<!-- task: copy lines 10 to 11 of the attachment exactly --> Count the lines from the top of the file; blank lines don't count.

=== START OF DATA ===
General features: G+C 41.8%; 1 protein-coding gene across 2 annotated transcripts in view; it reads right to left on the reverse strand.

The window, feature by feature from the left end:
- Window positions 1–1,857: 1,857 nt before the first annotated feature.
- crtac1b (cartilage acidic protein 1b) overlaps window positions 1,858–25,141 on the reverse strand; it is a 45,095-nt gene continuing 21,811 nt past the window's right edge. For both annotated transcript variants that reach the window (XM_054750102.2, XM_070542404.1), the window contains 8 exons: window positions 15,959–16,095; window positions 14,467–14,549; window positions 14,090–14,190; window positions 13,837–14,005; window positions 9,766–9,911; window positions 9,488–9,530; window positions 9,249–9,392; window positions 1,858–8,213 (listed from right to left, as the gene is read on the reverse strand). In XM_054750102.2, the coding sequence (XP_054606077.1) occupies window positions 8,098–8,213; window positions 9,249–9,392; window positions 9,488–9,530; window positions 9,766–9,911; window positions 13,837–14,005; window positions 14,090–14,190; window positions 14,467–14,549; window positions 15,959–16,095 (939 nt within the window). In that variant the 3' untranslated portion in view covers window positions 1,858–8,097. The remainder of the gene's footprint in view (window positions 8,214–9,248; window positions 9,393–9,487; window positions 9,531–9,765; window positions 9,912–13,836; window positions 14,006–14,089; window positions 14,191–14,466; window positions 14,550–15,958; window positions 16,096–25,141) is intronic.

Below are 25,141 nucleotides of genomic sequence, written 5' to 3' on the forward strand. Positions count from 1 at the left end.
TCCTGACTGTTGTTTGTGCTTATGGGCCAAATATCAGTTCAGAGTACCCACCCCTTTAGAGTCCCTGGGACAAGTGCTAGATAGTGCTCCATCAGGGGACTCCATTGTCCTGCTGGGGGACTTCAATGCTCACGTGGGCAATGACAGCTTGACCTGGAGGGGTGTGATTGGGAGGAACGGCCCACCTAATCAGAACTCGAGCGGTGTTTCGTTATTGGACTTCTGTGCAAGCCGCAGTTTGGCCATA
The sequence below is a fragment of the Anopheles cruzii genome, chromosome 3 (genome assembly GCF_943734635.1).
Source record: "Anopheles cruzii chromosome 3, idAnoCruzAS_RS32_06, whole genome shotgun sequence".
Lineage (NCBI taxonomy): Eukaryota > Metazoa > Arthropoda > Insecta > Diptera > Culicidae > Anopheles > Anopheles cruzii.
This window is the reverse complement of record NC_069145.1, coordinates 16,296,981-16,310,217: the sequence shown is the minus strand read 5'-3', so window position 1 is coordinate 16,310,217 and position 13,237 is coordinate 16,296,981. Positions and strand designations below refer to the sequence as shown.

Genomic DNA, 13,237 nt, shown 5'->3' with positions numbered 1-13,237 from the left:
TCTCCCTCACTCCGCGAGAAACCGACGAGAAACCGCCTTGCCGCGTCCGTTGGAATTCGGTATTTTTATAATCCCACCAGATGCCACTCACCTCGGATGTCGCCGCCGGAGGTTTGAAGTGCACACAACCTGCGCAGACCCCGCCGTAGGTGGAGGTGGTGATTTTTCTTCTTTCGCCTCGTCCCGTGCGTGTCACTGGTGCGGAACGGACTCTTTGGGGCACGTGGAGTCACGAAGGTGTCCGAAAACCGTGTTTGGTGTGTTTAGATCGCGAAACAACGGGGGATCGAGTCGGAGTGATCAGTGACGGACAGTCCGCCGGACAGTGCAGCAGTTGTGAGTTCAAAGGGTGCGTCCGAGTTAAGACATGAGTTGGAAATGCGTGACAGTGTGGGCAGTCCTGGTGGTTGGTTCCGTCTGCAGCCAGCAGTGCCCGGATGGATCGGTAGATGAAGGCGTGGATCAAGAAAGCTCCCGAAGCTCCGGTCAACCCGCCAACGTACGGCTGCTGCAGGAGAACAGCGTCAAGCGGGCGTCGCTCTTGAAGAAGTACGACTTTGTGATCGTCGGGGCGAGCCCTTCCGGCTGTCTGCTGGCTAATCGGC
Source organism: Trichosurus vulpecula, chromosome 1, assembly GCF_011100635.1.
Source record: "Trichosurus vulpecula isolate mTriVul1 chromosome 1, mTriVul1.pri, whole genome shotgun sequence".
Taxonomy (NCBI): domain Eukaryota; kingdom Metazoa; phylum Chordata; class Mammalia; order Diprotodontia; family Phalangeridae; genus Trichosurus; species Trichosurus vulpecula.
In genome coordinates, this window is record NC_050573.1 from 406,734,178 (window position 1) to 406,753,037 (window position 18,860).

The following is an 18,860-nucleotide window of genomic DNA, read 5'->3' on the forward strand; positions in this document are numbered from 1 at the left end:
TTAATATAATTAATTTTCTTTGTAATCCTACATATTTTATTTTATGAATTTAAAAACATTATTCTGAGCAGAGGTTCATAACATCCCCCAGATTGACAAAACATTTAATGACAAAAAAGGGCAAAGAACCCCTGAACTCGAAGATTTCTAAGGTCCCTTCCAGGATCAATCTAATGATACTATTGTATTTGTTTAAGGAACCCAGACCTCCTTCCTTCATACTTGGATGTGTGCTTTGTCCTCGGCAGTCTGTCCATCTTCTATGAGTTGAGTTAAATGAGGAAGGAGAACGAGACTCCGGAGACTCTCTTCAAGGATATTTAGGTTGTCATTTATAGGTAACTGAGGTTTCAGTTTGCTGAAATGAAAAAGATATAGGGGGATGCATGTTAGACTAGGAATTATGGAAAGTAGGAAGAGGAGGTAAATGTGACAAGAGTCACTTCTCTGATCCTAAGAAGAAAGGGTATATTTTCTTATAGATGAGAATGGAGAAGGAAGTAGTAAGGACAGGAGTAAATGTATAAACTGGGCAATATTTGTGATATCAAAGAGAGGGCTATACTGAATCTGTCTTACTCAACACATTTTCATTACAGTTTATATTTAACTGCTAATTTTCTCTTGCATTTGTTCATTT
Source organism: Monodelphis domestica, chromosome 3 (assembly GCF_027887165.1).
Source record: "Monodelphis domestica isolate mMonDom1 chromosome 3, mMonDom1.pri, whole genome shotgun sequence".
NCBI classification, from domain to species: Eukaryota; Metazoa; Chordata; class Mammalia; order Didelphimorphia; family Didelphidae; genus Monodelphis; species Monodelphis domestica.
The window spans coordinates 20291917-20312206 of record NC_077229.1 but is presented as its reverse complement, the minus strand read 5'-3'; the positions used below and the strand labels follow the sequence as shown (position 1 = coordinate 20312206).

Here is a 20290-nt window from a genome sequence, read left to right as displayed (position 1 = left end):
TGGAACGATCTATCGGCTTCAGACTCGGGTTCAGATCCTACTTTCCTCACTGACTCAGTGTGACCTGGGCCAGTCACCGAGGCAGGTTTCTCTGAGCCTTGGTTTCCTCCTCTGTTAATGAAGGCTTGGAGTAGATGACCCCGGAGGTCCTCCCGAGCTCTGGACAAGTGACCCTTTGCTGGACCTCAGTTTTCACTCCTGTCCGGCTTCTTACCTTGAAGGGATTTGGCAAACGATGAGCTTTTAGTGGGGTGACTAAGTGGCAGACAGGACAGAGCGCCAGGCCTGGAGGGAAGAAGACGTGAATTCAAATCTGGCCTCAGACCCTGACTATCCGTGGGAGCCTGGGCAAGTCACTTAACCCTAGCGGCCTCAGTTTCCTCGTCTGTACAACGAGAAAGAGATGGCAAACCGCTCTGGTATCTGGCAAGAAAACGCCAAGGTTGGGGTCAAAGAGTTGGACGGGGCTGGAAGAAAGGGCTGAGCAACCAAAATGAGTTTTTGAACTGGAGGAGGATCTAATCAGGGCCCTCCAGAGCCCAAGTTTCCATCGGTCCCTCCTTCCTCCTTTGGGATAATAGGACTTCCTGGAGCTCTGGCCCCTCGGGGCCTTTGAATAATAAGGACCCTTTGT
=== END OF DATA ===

This window is the reverse complement of record NC_069145.1, coordinates 16,296,981-16,310,217: the sequence shown is the minus strand read 5'-3', so window position 1 is coordinate 16,310,217 and position 13,237 is coordinate 16,296,981. Positions and strand designations below refer to the sequence as shown.

Genomic DNA, 13,237 nt, shown 5'->3' with positions numbered 1-13,237 from the left: